Evaluation work on indexing and incrementing

#include <stdio.h>

int main() {
    int op9=9;
    int op99=99;
    int op999=999;
    int op9999=9999;

    int *ptr1=&op9,*ptr2=&op99,*ptr3=&op999,*ptr4=&op9999;


    printf("%d=ptr1 \t %d=ptr2 \t %d=ptr3 \t %d=ptr4",ptr1,ptr2,ptr3,ptr4);

    printf("\n %d = *ptr++ \n %d = ++*ptr \n %d = (*ptr)++ \n %d = *++ptr",*ptr1,*ptr2,*ptr3,*ptr4);

    printf("\n \n  %d=ptr1 \t %d=ptr2 \t %d=ptr3 \t %d=ptr4",ptr1,ptr2,ptr3,ptr4);

    return 0;


This is the result I am getting


    209002336=ptr1   -209002344=ptr2     -209002348=ptr3     -209002348=ptr4

-209002348 = *ptr++ 
     100 = ++*ptr 
     1000 = (*ptr)++ 
     1000 = *++ptr4

      -209002336=ptr1    -209002344=ptr2     -209002348=ptr3     -209002348=ptr4


Why * ptr ++ which is the point of ptr1 for the address ptr3? and why is * ++ ptr4 value 1000 which is ptr3 value?

I thought * ptr1 ++ would point to the next address, and since it's not part of my program, I expected the program to crash. Likewise * ++ ptr4 should also do the same because it evaluates to * (++ ptr4).

So how does the Increment and Indirection Operator work for * ptr ++ and * ++ ptr?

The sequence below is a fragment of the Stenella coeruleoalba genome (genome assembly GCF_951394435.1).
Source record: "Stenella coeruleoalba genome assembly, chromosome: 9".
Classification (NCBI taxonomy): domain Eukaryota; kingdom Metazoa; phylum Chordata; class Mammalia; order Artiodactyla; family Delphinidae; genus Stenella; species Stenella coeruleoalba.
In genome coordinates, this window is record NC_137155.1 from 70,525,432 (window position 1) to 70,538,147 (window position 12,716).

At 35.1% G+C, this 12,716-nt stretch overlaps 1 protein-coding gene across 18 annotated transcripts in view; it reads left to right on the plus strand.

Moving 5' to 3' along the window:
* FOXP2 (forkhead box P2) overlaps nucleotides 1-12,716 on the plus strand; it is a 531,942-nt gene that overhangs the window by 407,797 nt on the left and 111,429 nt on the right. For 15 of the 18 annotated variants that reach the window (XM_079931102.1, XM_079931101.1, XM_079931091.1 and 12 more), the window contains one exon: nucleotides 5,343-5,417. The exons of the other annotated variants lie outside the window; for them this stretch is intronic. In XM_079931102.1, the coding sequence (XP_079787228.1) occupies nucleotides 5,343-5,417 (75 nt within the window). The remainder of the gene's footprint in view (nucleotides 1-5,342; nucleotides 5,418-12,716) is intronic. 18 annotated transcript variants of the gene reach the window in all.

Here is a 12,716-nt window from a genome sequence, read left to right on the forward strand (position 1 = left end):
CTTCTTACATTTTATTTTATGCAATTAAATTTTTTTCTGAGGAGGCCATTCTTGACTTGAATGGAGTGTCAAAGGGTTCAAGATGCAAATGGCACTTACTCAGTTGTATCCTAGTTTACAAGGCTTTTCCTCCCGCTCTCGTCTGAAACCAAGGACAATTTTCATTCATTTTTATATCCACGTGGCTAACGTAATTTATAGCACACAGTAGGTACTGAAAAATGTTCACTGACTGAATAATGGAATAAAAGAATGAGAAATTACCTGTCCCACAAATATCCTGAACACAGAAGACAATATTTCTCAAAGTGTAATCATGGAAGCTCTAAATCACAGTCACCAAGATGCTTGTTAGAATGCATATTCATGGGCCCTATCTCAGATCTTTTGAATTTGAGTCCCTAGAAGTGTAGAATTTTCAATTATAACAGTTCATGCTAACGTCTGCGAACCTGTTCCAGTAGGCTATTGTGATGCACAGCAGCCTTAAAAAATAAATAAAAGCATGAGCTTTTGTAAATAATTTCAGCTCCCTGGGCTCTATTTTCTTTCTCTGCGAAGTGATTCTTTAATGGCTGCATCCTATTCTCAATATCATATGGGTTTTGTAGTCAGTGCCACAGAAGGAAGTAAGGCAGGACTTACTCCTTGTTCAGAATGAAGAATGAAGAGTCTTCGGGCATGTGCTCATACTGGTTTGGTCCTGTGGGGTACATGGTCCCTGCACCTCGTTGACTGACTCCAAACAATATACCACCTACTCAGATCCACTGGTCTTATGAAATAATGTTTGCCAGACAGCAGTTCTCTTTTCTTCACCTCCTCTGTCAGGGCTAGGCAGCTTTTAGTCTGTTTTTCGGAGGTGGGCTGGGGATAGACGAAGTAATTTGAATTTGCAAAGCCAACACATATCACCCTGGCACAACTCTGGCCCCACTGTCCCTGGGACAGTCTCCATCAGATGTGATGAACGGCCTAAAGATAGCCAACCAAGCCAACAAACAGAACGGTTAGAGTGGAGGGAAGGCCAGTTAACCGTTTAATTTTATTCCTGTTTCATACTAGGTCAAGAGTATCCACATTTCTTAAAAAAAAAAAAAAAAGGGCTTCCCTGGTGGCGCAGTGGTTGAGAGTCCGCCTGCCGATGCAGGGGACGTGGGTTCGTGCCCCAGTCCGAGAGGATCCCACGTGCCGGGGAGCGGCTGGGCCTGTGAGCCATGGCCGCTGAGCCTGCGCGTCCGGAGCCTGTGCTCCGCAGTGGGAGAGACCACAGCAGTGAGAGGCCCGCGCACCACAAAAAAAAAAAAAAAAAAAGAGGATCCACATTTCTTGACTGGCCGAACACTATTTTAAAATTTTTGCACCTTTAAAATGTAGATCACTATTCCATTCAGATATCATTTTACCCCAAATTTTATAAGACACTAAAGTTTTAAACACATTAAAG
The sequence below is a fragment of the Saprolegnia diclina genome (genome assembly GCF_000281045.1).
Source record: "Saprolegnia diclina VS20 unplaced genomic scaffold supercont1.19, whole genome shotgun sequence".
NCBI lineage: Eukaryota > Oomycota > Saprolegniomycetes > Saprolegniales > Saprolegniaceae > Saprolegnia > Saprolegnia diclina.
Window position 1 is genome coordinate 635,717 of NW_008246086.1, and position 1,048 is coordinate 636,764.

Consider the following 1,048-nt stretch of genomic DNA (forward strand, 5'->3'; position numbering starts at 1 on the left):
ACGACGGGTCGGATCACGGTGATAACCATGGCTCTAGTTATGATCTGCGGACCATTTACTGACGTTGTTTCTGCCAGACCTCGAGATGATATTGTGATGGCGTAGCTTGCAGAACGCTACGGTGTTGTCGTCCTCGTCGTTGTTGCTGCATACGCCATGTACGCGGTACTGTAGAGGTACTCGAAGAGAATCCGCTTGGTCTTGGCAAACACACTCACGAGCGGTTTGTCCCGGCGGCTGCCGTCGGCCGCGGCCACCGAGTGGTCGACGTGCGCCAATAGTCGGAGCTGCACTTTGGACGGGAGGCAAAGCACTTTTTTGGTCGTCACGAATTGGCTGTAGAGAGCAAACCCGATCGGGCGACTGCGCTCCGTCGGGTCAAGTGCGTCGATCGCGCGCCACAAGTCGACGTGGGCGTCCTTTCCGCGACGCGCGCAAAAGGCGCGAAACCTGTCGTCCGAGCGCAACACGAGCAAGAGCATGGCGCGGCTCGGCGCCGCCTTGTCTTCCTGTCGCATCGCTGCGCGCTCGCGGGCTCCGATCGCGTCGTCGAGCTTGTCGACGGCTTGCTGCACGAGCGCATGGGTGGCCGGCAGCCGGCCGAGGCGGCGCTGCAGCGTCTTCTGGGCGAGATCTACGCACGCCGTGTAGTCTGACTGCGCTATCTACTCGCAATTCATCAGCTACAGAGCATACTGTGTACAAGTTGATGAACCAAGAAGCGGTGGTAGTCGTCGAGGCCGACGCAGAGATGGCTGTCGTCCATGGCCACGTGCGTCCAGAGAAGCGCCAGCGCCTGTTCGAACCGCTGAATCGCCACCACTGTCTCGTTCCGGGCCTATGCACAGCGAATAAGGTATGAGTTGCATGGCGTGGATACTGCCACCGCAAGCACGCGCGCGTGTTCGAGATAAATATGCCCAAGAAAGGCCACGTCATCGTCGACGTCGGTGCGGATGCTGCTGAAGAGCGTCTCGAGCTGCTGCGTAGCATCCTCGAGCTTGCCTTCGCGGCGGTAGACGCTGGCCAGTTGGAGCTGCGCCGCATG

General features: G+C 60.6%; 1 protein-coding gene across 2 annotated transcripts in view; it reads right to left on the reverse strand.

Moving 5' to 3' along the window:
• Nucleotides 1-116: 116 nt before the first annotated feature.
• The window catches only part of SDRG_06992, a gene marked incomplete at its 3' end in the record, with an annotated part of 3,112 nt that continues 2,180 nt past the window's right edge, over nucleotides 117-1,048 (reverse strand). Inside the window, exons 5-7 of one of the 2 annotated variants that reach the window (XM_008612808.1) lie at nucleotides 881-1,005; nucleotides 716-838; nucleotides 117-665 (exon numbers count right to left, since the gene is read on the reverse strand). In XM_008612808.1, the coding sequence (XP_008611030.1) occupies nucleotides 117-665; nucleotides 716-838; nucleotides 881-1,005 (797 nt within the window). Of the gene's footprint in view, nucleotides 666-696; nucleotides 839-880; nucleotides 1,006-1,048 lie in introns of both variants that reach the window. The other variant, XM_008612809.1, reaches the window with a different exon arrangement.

source to share

3 answers

Explanation 1000 = *++ptr4


Formally, this behavior is undefined.

In practice, local variables are allocated on the stack sequentially and in reverse order:

int op9;    // SP+3
int op99;   // SP+2
int op999;  // SP+1
int op9999; // SP+0


So, taking a pointer to op9999

and incrementing it, it ends with op999


Keep in mind that this is still undefined behavior according to the C language standard.

This effectively means that you can get different results using different compilers.



You asked:

Why *ptr++

, which is ptr1

, points to an ptr3


First of all,



coincides with



A side effect of the expression is that it is ptr

incremented, the pointer is dereferenced, and the dereferenced value is discarded. The highlight ptr

after it has grown is itself the cause of undefined behavior. Anything you get after that is potentially unreliable.

As for why it ptr

points to an address ptr3

, I'm not sure why you think so. Your conclusion does not seem to indicate this.

You also asked:

and why *++ptr4

does 1000 matter ptr3


The expression *++ptr4

suffers from the same problem. You are incrementing ptr4

and dereferencing an incrementing pointer. What you get from dereferencing this pointer causes undefined behavior and therefore unpredictable.

Depending on how your stack is organized, it is quite possible that it ptr4

points to the same address as ptr3

after increasing it. However, do not expect this overlapping behavior.



The relative memory order int

in your code is undefined. Use an array to place them next to each other in ascending order:

int op[] = {9, 99, 999, 9999};
int *ptr1 = &op[0], *ptr2 = &op[1], *ptr3 = &op[2], *ptr4 = &op[3];


To print pointers, use the format specifier %p




All Articles